written by Matthew Henderson, Physical Therapist
First you need to understand our main objective: Reducing strain on the bursa. This will allow inflammation to settle down and healing to begin.
With that in mind, minimize activities that exacerbate your pain (running, squats etc.) Don't worry, this isn't forever, just long enough to give the joint a rest. Even just a few days can go a long way to promote recovery.
ICE OR HEAT?
If you notice swelling, go with ice instead of hot packs (instructions on exercise link below.)
Also begin a targeted pes anserine bursitis exercise program. For best results, make sure you address both strength and flexibility. Luckily you don't have to figure out which exercises to perform, our PT's have done it for you! Just select the exercise option below.
Try to do your exercises a few times a day. You can slowly cycle down as the pain diminishes.
WHAT TO EXPECT
These strategies should lead to noticeable improvement within a week.
BACK IN ACTION
Once the pain eases, slowly return to your normal activities. Let pain be your guide. If it hurts, back off!
NOT IMPROVING FAST ENOUGH
Check back in and I'll connect you with a licensed physical therapist in your area.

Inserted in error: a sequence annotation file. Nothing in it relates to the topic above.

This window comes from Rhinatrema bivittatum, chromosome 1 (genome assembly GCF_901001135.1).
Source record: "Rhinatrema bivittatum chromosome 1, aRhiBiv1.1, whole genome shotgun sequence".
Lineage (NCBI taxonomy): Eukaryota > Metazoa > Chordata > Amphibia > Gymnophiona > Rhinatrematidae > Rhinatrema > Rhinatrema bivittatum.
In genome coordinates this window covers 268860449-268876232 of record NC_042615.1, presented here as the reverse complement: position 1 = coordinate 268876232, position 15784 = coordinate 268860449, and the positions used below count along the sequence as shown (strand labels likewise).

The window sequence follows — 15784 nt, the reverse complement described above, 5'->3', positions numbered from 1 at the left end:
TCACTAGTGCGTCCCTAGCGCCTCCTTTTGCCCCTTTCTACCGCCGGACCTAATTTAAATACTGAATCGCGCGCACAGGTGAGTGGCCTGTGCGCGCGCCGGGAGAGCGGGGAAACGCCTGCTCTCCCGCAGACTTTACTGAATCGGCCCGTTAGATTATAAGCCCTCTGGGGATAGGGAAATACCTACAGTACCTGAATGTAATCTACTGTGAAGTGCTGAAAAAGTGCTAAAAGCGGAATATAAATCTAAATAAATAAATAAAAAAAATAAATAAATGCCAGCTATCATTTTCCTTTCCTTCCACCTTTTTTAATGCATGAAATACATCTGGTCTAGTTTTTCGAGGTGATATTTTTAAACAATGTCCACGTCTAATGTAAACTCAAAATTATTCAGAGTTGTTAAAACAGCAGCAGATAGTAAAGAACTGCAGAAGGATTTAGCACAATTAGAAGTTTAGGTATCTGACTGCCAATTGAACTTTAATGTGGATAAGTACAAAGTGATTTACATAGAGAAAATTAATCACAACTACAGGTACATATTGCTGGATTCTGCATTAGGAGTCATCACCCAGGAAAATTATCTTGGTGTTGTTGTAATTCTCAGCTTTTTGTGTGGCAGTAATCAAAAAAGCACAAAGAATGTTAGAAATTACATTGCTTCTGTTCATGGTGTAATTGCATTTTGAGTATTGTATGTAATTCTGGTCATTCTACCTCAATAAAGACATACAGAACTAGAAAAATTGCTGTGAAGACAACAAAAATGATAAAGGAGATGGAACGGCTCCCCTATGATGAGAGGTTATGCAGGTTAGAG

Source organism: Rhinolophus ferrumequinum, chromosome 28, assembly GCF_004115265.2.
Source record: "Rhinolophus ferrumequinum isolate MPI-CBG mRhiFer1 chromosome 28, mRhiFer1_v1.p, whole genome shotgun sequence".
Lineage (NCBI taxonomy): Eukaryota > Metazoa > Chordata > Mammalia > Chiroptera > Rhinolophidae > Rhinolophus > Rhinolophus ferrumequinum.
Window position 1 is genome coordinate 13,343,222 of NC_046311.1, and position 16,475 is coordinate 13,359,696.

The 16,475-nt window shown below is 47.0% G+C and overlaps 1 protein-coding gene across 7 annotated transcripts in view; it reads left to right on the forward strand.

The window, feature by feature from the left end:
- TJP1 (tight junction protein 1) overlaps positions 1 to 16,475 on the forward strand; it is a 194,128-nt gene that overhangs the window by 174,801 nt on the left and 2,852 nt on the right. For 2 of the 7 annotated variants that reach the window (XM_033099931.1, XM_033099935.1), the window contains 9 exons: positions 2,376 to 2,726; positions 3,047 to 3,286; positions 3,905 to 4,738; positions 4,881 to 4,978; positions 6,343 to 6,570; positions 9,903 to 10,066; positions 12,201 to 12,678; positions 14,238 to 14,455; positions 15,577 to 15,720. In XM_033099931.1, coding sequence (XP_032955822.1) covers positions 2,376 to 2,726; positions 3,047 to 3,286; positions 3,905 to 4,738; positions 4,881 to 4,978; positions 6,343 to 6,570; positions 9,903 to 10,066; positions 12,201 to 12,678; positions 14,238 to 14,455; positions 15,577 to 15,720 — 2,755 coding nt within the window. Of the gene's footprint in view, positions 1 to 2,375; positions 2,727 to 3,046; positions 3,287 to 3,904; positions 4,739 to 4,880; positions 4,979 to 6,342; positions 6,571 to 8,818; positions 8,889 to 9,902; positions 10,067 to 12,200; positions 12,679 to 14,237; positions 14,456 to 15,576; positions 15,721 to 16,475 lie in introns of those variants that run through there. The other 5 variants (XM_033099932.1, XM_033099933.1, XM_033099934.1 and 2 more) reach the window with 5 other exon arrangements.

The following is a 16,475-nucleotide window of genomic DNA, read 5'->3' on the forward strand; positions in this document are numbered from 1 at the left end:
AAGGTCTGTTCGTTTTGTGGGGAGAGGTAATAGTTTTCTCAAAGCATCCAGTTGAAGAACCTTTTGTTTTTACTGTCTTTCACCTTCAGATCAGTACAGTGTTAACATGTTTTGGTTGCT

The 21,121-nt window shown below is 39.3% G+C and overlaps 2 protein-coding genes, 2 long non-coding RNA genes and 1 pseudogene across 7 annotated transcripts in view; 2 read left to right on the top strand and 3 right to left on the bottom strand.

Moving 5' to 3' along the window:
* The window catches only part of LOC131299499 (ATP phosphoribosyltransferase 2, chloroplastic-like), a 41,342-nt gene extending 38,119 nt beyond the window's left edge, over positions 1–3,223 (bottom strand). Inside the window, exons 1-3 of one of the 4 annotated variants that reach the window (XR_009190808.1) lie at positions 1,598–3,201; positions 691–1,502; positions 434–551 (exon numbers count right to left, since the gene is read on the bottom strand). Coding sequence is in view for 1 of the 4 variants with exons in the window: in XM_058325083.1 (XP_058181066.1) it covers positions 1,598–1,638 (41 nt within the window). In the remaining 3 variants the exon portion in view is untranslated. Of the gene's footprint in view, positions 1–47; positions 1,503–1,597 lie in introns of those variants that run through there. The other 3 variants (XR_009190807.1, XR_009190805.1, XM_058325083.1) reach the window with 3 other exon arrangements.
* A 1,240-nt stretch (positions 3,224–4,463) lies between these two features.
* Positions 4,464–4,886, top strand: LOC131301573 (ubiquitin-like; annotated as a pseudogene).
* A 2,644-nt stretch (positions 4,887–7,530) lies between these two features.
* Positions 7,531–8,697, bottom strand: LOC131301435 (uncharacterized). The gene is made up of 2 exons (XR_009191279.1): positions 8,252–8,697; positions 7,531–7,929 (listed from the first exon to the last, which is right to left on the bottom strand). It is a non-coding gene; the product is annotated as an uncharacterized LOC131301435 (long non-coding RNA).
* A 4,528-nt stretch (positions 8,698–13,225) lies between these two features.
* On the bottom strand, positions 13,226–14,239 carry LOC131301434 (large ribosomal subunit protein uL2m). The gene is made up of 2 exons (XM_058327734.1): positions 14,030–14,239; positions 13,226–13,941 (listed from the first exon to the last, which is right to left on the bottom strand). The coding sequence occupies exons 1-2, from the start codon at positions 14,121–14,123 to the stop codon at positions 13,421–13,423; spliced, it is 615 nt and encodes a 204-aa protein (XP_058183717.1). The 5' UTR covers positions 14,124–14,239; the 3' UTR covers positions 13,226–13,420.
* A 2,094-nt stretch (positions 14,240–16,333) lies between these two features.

-- Check with your doctor or local physical therapist prior to initiating a new exercise program --
The quadriceps are located on the front of your thigh. When tight they add strain to the knee joint, particularly the meniscus and kneecap.
The hamstrings are located on the back of your knee(s). Tight hamstrings place excessive strain on the knee joint as a whole, increasing meniscal pain and irritation.
Inner Thigh Stretch
Tight adductors (inner thigh muscles) add strain to the inner knee, often leading to inflammation and pain.
Short Arc Quads
This exercise targets the end range of knee extension strength. This range often weakens following a knee injury, leading to knee buckling and pain.
This exercise builds on the previous exercise by further strengthening the VMO and remaining quadriceps musculature.
Swelling can restrict knee range of motion, decrease strength and slow the healing process. Icing combined with rest and therapeutic exercises can jump start your recovery.